# Honors 2201-4 Fall 2003 Homework 8 Solutions Section 3.2

```Honors 2201-4
Homework 8 Solutions
Fall 2003
Section 3.2
(21)
dy
= −8(y − 10)
dt
y(0) = 20
dz
dy
=
dt
dt
dz
= −8z
dt
z = ce−8t = y − 10
y = 10 + ce−8t
20 = 10 + ce0 = 10 + c
c = 10
y = 10 + 10e−8t
z = y − 10
(34)
u = 10 − 8e−kt
u(1) = 4
4 = 10 − 8e−k
−6
= e−k
−8
3
ln
= −k
4
4
k = ln
3
(41)
dT
= −k(T − 21)
dt
T (0) = 26
y = T − 21
1
T (1) = 25
dy
dT
=
dt
dt
dy
= −ky
dt
y = ce−kt = T − 21
T = 21 + ce−kt
Evaluate at t = 0 to find c.
26 = 21 + c ⇒ c = 5
T = 21 + 5e−kt
Evaluate at t = 1 to find k.
25 = 21 + 5e−k
4
= e−k
5 4
−k = ln
5
5
k = ln
4
−t ln (5/4)
T = 21 + 5e
Find td , such that T (td ) = 37.
37 = 21 + 5e−td ln (5/4)
16
= e−td ln (5/4)
5
5
16
= −td ln
ln
5
4
ln (16/5)
td = −
≈ −5.213
ln (5/4)
The time of death was approximately 5 hours and 13 minutes before 8:50am, or 3:37am.
This suggests that the janitor committed the crime.
(44)
The initial value problem is
dy
= −ky
dt
y(0) = y0
where k &gt; 0. The negative sign indicates that the substance is decaying, so y is decreasing
over time. The solution of the initial value problem is
y = y0 e−kt
2
The half-life, t1/2 , is the time it takes for y to decay from the level y0 to the level y0 /2.
y0
= y0 e−kt1/2
2
1
= e−kt1/2
2
1
−kt1/2 = ln
2
ln 2
t1/2 =
k
y=
(45) We can use the half life formula found in problem (44) to solve for the decay constant
k.
15 =
ln 2
ln 2
⇒k=
k
15
Then, we can use the solution to the initial value problem in (44) to determine the time, td ,
that superman is in danger, i.e. we need to determine td , such that y(td ) = .1y0 = y0 /10.
y = y0 e−kt
1
y0 = y0 e−td ln 2/15
10
1
= e−td ln 2/15
10
ln 2
1
= −td
ln
10
15
15 ln 10
td =
≈ 49.83
ln 2
Superman is in danger for approximately 49 hours and 50 minutes.
Project 1: Glucose in the Bloodstream
(a) The overall change in the glucose concentration, dG/dt, is equal to the difference between
the total rate of input of glucose into the bloodstream, c, and the total rate of output of
glucose from the bloodstream. We are told in the introduction that the total rate of output of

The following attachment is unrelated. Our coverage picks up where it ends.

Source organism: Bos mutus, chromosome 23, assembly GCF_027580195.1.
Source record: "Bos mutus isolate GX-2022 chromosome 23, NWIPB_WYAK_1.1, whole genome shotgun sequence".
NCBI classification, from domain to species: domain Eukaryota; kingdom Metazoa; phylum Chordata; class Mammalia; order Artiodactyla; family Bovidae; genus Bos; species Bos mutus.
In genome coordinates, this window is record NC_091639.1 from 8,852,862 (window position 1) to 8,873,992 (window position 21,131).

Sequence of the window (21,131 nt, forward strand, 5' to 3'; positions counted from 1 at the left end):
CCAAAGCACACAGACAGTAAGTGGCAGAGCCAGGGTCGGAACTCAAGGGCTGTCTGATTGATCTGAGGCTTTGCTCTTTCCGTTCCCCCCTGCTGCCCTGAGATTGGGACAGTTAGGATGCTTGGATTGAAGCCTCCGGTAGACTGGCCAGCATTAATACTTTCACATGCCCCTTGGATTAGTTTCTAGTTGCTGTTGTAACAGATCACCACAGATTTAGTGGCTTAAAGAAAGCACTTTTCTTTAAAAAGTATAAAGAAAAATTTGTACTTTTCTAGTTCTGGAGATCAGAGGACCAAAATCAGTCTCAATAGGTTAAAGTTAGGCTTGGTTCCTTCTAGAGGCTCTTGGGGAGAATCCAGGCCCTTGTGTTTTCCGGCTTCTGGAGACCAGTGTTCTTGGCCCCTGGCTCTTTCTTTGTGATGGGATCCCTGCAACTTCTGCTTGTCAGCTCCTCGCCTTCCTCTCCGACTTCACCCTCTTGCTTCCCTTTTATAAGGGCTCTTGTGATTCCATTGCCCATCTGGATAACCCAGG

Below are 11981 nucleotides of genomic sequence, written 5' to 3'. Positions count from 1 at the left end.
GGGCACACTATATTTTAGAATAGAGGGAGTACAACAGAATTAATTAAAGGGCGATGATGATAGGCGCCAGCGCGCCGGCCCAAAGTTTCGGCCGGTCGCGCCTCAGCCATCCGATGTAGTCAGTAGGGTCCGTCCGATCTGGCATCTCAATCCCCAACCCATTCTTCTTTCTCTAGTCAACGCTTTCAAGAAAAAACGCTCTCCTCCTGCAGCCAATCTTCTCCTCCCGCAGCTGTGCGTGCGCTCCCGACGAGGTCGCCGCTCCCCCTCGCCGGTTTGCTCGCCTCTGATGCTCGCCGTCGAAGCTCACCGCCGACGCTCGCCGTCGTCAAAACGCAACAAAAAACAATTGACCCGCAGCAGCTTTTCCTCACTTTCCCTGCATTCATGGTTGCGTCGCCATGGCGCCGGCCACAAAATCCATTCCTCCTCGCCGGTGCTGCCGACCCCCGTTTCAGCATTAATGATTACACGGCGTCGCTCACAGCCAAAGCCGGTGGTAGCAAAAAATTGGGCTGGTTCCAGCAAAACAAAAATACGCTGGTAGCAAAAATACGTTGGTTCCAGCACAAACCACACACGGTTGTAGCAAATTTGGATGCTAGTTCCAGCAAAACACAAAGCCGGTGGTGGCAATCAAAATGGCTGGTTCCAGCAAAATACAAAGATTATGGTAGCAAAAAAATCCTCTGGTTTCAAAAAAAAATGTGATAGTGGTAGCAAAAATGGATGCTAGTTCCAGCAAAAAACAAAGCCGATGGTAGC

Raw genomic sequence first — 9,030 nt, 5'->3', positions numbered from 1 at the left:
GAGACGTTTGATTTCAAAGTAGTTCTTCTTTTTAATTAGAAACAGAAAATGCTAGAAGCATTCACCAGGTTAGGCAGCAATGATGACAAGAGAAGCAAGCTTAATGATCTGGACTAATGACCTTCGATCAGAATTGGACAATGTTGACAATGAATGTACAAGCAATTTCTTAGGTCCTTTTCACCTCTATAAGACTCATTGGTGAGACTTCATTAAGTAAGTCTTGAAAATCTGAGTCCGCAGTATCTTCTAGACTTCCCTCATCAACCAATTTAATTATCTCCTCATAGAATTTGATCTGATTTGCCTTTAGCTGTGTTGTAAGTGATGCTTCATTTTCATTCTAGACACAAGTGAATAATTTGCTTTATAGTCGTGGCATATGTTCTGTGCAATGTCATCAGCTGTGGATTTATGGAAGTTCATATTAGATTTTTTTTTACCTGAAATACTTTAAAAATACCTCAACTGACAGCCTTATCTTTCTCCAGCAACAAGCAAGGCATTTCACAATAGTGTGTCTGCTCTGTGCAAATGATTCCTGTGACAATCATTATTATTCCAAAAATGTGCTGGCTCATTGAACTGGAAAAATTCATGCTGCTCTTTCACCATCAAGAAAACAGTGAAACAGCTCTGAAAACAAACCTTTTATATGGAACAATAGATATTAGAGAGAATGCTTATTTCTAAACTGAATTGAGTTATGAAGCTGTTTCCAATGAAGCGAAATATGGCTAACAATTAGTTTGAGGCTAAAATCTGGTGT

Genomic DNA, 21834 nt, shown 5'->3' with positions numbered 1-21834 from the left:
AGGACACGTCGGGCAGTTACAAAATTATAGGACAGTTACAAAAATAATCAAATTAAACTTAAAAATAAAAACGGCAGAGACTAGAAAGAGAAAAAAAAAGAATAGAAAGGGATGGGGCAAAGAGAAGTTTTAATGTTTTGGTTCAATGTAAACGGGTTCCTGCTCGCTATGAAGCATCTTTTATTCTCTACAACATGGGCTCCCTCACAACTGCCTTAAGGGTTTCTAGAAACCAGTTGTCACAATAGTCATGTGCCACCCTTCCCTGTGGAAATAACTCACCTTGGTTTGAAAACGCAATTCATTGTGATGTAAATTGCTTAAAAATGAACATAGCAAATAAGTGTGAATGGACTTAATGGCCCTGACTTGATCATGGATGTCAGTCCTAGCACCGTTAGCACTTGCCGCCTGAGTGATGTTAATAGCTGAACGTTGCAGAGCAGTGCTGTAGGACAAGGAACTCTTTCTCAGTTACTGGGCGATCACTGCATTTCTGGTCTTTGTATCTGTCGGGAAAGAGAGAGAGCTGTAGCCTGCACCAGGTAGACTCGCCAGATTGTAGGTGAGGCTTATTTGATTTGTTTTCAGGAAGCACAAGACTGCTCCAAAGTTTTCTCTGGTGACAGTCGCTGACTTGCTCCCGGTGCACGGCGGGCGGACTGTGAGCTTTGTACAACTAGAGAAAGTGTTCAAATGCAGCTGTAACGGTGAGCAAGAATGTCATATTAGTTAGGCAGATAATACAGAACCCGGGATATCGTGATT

glucose from the bloodstream is proportional to the amount present in the bloodstream with
proportionality constant r. Thus, the rate of output is rG. Putting these pieces together,
we see that the overall rate of change is c − rG (rate of input - rate of output). Therefore,
the amount of glucose present at time t, G(t), can be modeled by a differential equation of
the form dG/dt = c − rG with G(0) = G0 .
3
(b) In this part you are asked to solve the initial value problem
dG/dt = c − rG with G(0) = G0 .
dG
dy
= −r
dt
dt
y = c − rG
dy
= −r(c − rG) = −ry
dt
y = ae−rt = c − rG
c − ae−rt
G=
r
Use the initial condition G(0) = G0 to solve for the constant a.
c − ae0
c−a
=
r
r
a = c − rG0
c + (rG0 − c)e−rt
=
r
G0 =
G=
c − (c − rG0 )e−rt
r
(c) The level of glucose in the bloodstream is constant when the rate of change is zero, or
dG/dt = 0. This happens when c−rG is always equal to zero. Using the fact that G(0) = G0
is the initial level of glucose in the blood, we find that if c = rG0 , the total rate of input will
equal the total rate of output, and the glucose level in the bloodstream will remain constant
at its initial level of G0 .
(d) We are given c = 10, G0 = 2, r = 3. Therefore, the general equation for the amount of
glucose in the bloodstream t hours after the infusion starts is
G(t) =
10 + (3(2) − 10)e−3t
10 − 4e−3t
=
3
3
After 2 hours the level of glucose is
G(2) =
10 − 4e−3(2)
10 − 4e−6
=
≈ 3.33
3
3
4
Let t3 be the amount of time it takes for the glucose level to reach 3 grams. t3 must satisfy
the following equation.
10 − 4e−3t3
3
9 = 10 − 4e−3t3
1
= e−3t3
4
1
= 3t3
− ln
4
ln 4
t3 =
≈ 0.462
3
3=
The time is approximately 27 minutes and 44 seconds.
(e) We are given G0 = 2, r = 4 and G(3) = 3.5. We want to solve for c.
3.5 =
c + (4(2) − c)e−4(3)
c + (8 − c)e−12
=
4
4
−12
14 = 8e
+ 1 − e−12 c
c=
14 − 8e−12
≈ 14
1 − e−12
The doctor must infuse the glucose into the patients body at a rate of 14 grams per hour.
5
```